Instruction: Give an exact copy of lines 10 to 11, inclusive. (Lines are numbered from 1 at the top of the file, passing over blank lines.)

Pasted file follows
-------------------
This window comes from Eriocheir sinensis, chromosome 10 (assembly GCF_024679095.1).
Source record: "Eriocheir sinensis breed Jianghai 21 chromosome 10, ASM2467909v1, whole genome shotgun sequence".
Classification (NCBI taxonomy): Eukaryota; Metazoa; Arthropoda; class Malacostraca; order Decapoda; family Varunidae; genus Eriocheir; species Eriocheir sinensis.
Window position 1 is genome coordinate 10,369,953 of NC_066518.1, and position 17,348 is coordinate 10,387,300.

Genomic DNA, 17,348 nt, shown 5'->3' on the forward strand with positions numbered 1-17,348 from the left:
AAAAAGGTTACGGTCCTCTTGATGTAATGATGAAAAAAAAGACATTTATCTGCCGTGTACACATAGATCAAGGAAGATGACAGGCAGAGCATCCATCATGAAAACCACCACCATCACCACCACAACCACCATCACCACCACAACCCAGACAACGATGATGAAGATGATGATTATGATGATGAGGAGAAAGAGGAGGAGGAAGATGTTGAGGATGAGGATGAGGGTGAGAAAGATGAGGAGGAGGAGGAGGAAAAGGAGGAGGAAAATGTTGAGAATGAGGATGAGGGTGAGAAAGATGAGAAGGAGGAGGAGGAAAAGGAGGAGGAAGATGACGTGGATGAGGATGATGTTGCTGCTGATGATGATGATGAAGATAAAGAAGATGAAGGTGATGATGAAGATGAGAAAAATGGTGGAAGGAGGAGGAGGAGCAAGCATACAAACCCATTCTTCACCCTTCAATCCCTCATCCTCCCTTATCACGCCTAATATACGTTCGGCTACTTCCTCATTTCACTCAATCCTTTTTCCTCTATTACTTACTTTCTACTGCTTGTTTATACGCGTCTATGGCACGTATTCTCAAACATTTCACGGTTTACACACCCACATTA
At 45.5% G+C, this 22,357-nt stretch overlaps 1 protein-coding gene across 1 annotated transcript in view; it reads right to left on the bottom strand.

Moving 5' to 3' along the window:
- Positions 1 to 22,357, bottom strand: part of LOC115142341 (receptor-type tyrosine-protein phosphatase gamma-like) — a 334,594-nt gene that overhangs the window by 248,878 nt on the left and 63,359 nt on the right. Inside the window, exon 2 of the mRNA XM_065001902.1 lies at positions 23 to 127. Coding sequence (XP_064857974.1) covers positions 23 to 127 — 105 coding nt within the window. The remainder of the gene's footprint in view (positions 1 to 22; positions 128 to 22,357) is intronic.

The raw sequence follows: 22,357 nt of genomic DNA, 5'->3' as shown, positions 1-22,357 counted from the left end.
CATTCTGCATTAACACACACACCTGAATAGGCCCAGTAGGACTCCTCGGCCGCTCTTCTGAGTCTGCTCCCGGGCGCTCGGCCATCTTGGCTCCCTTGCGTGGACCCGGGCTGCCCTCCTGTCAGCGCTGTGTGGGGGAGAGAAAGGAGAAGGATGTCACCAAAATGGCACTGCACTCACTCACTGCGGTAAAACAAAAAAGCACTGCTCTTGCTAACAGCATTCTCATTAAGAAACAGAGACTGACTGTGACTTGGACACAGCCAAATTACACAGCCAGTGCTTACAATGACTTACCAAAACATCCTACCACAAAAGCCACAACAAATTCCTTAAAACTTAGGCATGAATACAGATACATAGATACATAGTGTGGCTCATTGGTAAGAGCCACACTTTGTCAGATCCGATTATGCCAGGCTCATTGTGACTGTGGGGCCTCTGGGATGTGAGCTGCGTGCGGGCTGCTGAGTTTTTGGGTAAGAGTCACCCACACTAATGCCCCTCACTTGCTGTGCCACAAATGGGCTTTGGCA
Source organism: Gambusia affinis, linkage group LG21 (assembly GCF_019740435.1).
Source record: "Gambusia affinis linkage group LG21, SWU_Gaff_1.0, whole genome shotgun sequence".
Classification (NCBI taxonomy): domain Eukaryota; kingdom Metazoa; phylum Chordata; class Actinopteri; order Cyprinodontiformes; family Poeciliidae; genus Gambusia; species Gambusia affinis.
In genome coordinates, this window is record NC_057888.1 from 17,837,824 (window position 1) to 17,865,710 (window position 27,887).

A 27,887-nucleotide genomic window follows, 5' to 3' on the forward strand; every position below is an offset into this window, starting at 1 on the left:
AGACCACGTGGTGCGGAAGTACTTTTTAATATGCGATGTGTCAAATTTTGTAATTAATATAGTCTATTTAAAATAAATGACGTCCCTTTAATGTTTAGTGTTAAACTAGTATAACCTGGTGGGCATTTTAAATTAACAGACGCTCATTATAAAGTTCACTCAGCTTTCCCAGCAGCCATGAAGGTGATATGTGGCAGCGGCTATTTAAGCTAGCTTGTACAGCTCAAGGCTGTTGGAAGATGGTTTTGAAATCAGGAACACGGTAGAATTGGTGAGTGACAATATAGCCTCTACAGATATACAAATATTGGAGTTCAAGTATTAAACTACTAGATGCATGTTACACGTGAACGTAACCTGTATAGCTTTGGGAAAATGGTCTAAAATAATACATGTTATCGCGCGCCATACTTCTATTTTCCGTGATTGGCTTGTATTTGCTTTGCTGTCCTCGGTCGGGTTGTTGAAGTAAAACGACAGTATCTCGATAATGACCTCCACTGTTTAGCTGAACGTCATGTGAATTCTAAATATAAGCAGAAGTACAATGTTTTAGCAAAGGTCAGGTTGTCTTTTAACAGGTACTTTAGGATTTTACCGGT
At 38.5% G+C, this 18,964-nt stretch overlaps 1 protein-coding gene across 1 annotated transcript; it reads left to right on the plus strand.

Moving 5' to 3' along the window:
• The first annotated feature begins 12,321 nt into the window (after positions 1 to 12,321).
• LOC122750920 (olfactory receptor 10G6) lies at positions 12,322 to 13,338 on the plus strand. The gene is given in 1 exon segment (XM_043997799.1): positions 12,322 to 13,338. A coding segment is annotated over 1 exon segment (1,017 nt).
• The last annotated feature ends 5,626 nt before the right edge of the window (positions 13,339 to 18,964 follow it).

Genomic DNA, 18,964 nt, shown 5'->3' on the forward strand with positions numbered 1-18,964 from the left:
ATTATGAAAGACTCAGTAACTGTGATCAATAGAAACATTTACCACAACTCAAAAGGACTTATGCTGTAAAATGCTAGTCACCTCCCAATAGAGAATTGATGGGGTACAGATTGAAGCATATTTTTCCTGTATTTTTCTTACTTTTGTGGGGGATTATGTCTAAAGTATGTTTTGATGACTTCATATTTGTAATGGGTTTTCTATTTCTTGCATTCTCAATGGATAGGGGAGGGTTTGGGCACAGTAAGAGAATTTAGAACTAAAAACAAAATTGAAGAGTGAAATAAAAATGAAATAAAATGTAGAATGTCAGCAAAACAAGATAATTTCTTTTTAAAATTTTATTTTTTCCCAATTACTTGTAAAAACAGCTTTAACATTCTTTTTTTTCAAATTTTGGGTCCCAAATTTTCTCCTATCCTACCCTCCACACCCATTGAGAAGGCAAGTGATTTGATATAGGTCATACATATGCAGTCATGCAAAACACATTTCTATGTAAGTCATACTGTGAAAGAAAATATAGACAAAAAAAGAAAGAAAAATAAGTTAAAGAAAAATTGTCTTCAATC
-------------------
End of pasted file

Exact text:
The raw sequence follows: 22,357 nt of genomic DNA, 5'->3' as shown, positions 1-22,357 counted from the left end.
CATTCTGCATTAACACACACACCTGAATAGGCCCAGTAGGACTCCTCGGCCGCTCTTCTGAGTCTGCTCCCGGGCGCTCGGCCATCTTGGCTCCCTTGCGTGGACCCGGGCTGCCCTCCTGTCAGCGCTGTGTGGGGGAGAGAAAGGAGAAGGATGTCACCAAAATGGCACTGCACTCACTCACTGCGGTAAAACAAAAAAGCACTGCTCTTGCTAACAGCATTCTCATTAAGAAACAGAGACTGACTGTGACTTGGACACAGCCAAATTACACAGCCAGTGCTTACAATGACTTACCAAAACATCCTACCACAAAAGCCACAACAAATTCCTTAAAACTTAGGCATGAATACAGATACATAGATACATAGTGTGGCTCATTGGTAAGAGCCACACTTTGTCAGATCCGATTATGCCAGGCTCATTGTGACTGTGGGGCCTCTGGGATGTGAGCTGCGTGCGGGCTGCTGAGTTTTTGGGTAAGAGTCACCCACACTAATGCCCCTCACTTGCTGTGCCACAAATGGGCTTTGGCA